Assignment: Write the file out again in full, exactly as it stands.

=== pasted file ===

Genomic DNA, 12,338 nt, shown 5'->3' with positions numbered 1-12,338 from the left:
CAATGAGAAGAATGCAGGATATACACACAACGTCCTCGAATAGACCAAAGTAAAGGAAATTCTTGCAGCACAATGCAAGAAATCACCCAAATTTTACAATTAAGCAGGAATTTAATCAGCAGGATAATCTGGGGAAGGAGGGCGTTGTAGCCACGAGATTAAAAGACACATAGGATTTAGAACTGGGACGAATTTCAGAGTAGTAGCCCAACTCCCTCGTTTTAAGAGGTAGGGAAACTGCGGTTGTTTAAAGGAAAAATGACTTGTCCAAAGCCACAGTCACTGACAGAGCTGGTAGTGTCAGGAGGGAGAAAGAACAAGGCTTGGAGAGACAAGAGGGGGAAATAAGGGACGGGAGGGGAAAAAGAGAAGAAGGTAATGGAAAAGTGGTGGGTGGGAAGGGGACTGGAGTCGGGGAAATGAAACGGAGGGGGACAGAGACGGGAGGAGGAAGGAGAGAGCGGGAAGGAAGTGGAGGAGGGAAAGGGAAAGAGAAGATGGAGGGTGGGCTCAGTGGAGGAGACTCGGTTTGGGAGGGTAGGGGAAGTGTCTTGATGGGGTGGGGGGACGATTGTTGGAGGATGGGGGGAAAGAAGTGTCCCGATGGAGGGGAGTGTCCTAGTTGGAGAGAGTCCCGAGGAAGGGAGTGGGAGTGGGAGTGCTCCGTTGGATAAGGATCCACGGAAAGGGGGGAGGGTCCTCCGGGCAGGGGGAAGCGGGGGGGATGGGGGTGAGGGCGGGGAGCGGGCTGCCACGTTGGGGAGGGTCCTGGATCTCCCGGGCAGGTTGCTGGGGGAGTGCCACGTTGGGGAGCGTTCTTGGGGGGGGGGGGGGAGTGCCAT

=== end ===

Genomic DNA, 12,338 nt, shown 5'->3' with positions numbered 1-12,338 from the left:
CAATGAGAAGAATGCAGGATATACACACAACGTCCTCGAATAGACCAAAGTAAAGGAAATTCTTGCAGCACAATGCAAGAAATCACCCAAATTTTACAATTAAGCAGGAATTTAATCAGCAGGATAATCTGGGGAAGGAGGGCGTTGTAGCCACGAGATTAAAAGACACATAGGATTTAGAACTGGGACGAATTTCAGAGTAGTAGCCCAACTCCCTCGTTTTAAGAGGTAGGGAAACTGCGGTTGTTTAAAGGAAAAATGACTTGTCCAAAGCCACAGTCACTGACAGAGCTGGTAGTGTCAGGAGGGAGAAAGAACAAGGCTTGGAGAGACAAGAGGGGGAAATAAGGGACGGGAGGGGAAAAAGAGAAGAAGGTAATGGAAAAGTGGTGGGTGGGAAGGGGACTGGAGTCGGGGAAATGAAACGGAGGGGGACAGAGACGGGAGGAGGAAGGAGAGAGCGGGAAGGAAGTGGAGGAGGGAAAGGGAAAGAGAAGATGGAGGGTGGGCTCAGTGGAGGAGACTCGGTTTGGGAGGGTAGGGGAAGTGTCTTGATGGGGTGGGGGGACGATTGTTGGAGGATGGGGGGAAAGAAGTGTCCCGATGGAGGGGAGTGTCCTAGTTGGAGAGAGTCCCGAGGAAGGGAGTGGGAGTGGGAGTGCTCCGTTGGATAAGGATCCACGGAAAGGGGGGAGGGTCCTCCGGGCAGGGGGAAGCGGGGGGGATGGGGGTGAGGGCGGGGAGCGGGCTGCCACGTTGGGGAGGGTCCTGGATCTCCCGGGCAGGTTGCTGGGGGAGTGCCACGTTGGGGAGCGTTCTTGGGGGGGGGGGGGGAGTGCCAT